Soon I caused a flutter by improvising a diversion along The Drift, to take us to West Horsley and Shere Lane, rather than East Horsley and Chalk Lane. No matter. Both have an upward angle of inclination. Then it was down Coombe Bottom, impeded by timid motorists. They shouldn't be allowed on the roads. Soon through Shere to Burrows X, then S down Lawbrook Lane, past The Windmill and Pitch Hill to Ewhurst. A few flat miles direttissima due S along Horsham Road soon brought us to our lunch stop, the Chequers Inn at Rowhook, with not a drop of sweat to be seen on any brow. Although a baguette-free zone, the ciabattas were pretty good and worth waiting for, as we dined on the front porch.

After a languid lunch, the question was: where now? Downhill of course, down Rowhook Hill to Slaughter Bridge, Strood Lane and Warnham, where we were briefly truncated at the level crossing. From here, the Group was on automatic pilot. North now through Langhurst and Cripplegate to Clarks Green, Capel, Newdigate and the familiar potholes of Henfold Lane and Punchbowl Lane to the traditional watering-hole of Denbies, where we found the B Group, already slaking their thirst and whetting their appetite for cake. We were not slow to follow their example, before soon heading homewards on a warm and breezy evening. Our distance from elevenses to tea was a modest 50 miles.

It was a pleasure once again to enjoy the leader's privilege of being at the front. I do hope that the pace was not too geriatric or pedestrian. No Garmin maps, I fear, as I rely on what is left of the old grey matter. My thanks to the patient peloton, the willing corner-markers and to Brian as TEC for efficiently keeping head and tail in touch.


B Group - 3rd August

Sixteen keen B Group riders departed from the RBL soon after 11:00 and thanks to meticulous regulation of our well synchronised collective cadence we all turned into the driveway of the Park Hatch just as the clock struck one. A miracle really, given the roly-poly terrain we had to negotiate to get there.

We rode directly to East Horsley then up Chalk Lane to join Green Dene. We do this frequently but it is always a pleasure to ride on these roads. After descending Juniper Hill we crossed the A246 to Shere then up to the top where we turned off through Brook towards Farley Green. A gentle but persistent climb followed, up through Winterfold Wood and across the Heath, before dropping down to Smithwood Common. It's hard to know why we in B Group never take this beautiful route; I think it's an old favourite for Cheam and Morden.

We sat outside in the garden at the Park Hatch and most had sandwiches, something they do well at this pub. We watched while part of the garden was being excavated to build the foundations for an extension to the pub.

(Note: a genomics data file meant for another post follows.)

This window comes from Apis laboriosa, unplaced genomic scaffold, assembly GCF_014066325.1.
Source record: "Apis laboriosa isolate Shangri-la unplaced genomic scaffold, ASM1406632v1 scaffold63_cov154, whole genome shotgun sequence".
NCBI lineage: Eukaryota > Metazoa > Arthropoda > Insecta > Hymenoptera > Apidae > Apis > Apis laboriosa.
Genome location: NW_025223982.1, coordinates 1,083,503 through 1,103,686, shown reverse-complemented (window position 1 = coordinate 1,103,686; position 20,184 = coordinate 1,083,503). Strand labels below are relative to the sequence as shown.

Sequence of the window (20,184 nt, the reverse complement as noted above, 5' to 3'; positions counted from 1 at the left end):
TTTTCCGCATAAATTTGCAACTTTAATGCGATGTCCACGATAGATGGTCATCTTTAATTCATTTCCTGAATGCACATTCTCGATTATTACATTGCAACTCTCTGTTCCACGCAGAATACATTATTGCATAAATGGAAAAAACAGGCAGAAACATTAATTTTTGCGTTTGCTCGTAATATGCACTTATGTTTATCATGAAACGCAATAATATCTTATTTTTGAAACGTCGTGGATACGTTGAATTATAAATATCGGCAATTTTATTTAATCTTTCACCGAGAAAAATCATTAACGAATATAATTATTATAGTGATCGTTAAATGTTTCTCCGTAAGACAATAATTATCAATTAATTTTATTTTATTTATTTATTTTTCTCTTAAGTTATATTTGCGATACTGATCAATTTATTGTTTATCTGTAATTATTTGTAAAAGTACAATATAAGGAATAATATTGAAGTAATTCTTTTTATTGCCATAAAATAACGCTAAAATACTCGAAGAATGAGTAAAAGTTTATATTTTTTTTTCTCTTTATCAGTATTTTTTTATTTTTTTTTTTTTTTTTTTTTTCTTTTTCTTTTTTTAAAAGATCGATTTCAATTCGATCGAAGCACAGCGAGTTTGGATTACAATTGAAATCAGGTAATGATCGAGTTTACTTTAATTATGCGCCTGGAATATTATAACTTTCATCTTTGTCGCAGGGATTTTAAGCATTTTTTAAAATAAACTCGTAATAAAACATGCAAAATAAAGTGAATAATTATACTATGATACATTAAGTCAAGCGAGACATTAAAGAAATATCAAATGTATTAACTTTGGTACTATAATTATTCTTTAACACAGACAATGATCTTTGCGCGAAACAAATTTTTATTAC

We made our way to Ewhurst and turned North to climb the first of the afternoon hills, up to the Duke of Kent School before enjoying the road up the valley through Hurtwood to Peaslake. Further along the road we took Hoe Lane, up and over, through to Sutton Abinger and into Raikes Lane.

At the A25 Robin and the Tonys opted to take the direct route into Dorking while the rest of us carried on up the hill to pick up the muddy track known as NCN Route 22 where we carried our bikes around some big puddles to reach a more rideable stretch of the track and the Balchins Lane route.

Several of us stopped for Tea at Denbies where we managed to squeeze into the queue for cake and coffee just ahead of a large contingent of Jeff's A Group.

Many thanks to Terry for back-marking, to several who marked corners, and many thanks to everyone who came out to enjoy the day.

~ Tim

Tuesday, August 02, 2016

Pru 100 2016

I do not wish to block any MWW activity posts but just to let you know I finished on Sunday but in many ways it was a night mare. Apart from many accidents much of the hold-ups was due to riders that cannot climb hills get off their bikes, don't keep to the left to let more experienced riders through. I shall be complaining to the organisers and may not ride this event again unless a better screening/streaming process is introduced.

Taken after the finish at the Golden Lion where refreshments were provided by the Hospice movement. Did anyone else from MWW ride?

Wee Willie Winkie, whither shalt thou wander?

A Group
The intention is to head due south from Cobham and not stop until we reach the Chequers Inn at Rowhook.   Good food and beer, which has to be earned with a certain amount of gentle climbing. You may find that the ride-rusty 'leader' is simultaneously the TEC. He may therefore need a dedicated band of Sky-worthy team-mates, ready to sacrifice themselves to shepherd him up the inclines. DV tea will be at Dorking.


Monday, August 01, 2016

Advice for B Group ride this Wednesday

It will help if we can get away from the RBL very soon after 11:00.

Both the morning and afternoon rides will involve some hills. Please ensure that your brakes are in good order as we will be coming down some steep lanes with a certain amount of debris and the odd pothole. Remember to descend with care and not too close to the person in front of you. During the uphill stretches allow vehicles to overtake whenever it is reasonable to do so.

Lunch will be in Cranleigh and Tea will be at Denbies. On the way back to Dorking in the afternoon, when we ride along Raikes Lane and arrive at the A25 the official ride will carry on across the intersection, up the hill to join Route 22. This is a rough track so anyone not wanting to go that way can simply ride along the A25 for 1.8 miles and turn into Balchins Lane for the back route into Dorking, or else just ride along the A25 into Dorking and up to Denbies.

I'm optimistic about the weather.

~ Tim